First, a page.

The same day I called that card and made the original arrangement, I called the co. I had 2 smaller amounts with to discuss a similar temporary plan. The person was aggressive and combative, cutting me off after barking questions at me and yelling at me. I could tell they were looking at my perfect credit report and felt that I didn’t need help. They stated they would rather I file bankruptcy rather than work any payment arrangement out of any sort and kept launching accusations and misstating what I had told them. I was told if I didn’t shut up and not say another word they could make it so I could never get through to another person at the company ever. They were still yelling so I hung up and called back and found that both of my accounts with the company had been closed by that rep.

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I briefly described how I was treated to the rep that answered the 2nd call and they very nicely told me how to insist I get a supervisor on the line to correct the situation. Unfortunately the next person I got connected me via 3-way with the original rep stating the orig. rep was the supervisor who stated, no I could not talk to anyone above them. The supervisor refused to reopen either account until they were under half the limit and recommended I transfer some of the balance to a different card.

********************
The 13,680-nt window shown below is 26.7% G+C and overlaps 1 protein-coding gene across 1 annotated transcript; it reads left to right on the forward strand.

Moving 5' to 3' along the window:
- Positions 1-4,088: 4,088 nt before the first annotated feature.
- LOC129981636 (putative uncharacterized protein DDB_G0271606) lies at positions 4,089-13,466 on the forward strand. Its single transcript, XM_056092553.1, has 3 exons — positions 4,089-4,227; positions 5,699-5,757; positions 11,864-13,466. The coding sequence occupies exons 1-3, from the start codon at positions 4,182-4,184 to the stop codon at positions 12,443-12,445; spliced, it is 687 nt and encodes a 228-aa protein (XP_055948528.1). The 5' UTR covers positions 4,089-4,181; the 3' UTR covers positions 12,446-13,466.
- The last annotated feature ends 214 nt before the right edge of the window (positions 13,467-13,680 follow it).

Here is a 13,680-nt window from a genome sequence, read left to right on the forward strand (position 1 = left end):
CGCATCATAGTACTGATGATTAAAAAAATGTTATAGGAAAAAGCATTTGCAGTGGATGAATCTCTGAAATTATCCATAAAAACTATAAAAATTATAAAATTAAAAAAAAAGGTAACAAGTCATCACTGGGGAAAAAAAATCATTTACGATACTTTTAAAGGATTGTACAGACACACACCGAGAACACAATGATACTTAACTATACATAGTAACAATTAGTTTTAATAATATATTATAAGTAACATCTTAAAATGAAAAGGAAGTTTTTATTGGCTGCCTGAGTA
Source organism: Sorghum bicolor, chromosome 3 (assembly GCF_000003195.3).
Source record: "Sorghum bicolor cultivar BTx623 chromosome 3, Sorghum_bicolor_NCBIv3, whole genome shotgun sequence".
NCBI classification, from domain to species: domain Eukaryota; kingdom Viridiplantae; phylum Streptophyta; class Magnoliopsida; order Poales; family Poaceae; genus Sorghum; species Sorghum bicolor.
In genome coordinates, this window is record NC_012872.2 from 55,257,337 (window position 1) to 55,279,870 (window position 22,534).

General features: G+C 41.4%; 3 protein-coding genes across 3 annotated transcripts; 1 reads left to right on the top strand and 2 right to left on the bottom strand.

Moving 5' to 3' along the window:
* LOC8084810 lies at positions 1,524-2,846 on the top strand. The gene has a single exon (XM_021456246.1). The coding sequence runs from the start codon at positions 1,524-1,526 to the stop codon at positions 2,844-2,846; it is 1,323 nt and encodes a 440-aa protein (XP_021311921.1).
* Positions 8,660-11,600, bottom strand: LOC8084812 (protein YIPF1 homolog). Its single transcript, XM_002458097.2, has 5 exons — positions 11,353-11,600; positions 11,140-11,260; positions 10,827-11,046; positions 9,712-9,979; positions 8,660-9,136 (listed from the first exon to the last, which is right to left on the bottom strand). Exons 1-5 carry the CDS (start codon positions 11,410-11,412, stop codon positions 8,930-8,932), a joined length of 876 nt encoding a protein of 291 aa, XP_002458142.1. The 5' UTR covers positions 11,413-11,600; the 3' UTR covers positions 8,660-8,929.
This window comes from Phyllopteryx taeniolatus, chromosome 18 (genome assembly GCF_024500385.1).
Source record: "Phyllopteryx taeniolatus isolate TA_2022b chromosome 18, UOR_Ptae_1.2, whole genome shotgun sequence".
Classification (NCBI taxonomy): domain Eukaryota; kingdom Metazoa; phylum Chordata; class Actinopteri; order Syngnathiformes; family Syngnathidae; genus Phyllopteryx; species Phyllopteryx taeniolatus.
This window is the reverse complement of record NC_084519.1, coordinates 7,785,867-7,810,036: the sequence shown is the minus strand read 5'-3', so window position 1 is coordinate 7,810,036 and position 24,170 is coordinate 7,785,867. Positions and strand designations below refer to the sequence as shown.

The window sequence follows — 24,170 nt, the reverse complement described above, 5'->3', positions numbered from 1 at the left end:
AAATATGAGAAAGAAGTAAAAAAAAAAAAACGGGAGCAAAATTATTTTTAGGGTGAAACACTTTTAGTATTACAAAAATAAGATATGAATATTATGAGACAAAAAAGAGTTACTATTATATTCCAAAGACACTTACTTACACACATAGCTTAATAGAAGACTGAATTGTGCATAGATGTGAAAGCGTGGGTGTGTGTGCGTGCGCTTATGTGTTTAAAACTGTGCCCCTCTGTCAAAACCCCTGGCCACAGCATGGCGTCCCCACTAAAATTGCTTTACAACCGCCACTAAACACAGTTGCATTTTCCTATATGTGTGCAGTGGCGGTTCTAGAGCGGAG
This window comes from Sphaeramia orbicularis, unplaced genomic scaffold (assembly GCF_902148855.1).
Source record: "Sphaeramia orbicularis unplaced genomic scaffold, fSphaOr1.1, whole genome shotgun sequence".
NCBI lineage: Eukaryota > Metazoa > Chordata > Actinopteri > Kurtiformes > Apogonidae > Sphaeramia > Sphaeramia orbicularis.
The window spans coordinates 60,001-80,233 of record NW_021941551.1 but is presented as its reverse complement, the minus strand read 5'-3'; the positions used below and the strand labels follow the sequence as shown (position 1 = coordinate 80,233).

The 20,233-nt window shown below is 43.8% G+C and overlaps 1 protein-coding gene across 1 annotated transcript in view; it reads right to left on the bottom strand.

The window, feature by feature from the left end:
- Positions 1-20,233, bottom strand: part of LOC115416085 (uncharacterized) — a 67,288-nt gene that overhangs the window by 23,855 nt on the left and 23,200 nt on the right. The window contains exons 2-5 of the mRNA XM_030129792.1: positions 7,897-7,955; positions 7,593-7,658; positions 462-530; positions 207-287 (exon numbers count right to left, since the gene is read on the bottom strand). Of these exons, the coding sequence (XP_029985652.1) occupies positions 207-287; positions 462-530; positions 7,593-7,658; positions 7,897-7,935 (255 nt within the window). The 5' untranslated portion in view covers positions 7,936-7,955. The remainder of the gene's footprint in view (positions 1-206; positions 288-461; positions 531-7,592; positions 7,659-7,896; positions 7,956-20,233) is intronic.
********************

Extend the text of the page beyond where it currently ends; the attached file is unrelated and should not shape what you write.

Well those three cards were the only ones I had, and one was in case of emergency and one was my overdraft protection account. (I had no gas cards or store ccards.) So I had to apply for a new cc with a different co. for a small amount and transferred what I could to open one of the accounts, only to find out that they still weren’t going to open either one again because of my debt to income ratio. This left me with NO emergency credit at all and no overdraft protection either. This is still true.

This was an absolutely horrible experience from an honest attempt at responsibly trying to deal with increased debt and reduced income without ruining my credit or jacking up my interest rates. I had been dumping hundreds and sometimes a few thousand at a time on this debt to try to bring it down and realized I couldn’t and would be unable to continue paying so much each month. I have never had so many catastrophic events at once and I have never, ever carried such cc debt.

I have never missed a payment or made a late payment EVER and I try to pay as much over the minimum as I can. But I don’t know how many more personal items I have worth anything to make up the money I am short each month, I can’t increase my income in any way, and I don’t know what to do. I feel like I can’t ask advice from anyone because financial planners and bank employees and credit counseling agencies and lawyers all have an a vested interest in a particular outcome. I am afraid to just short sell or foreclose the house because that $45k I put into it is the only money I might ever recover.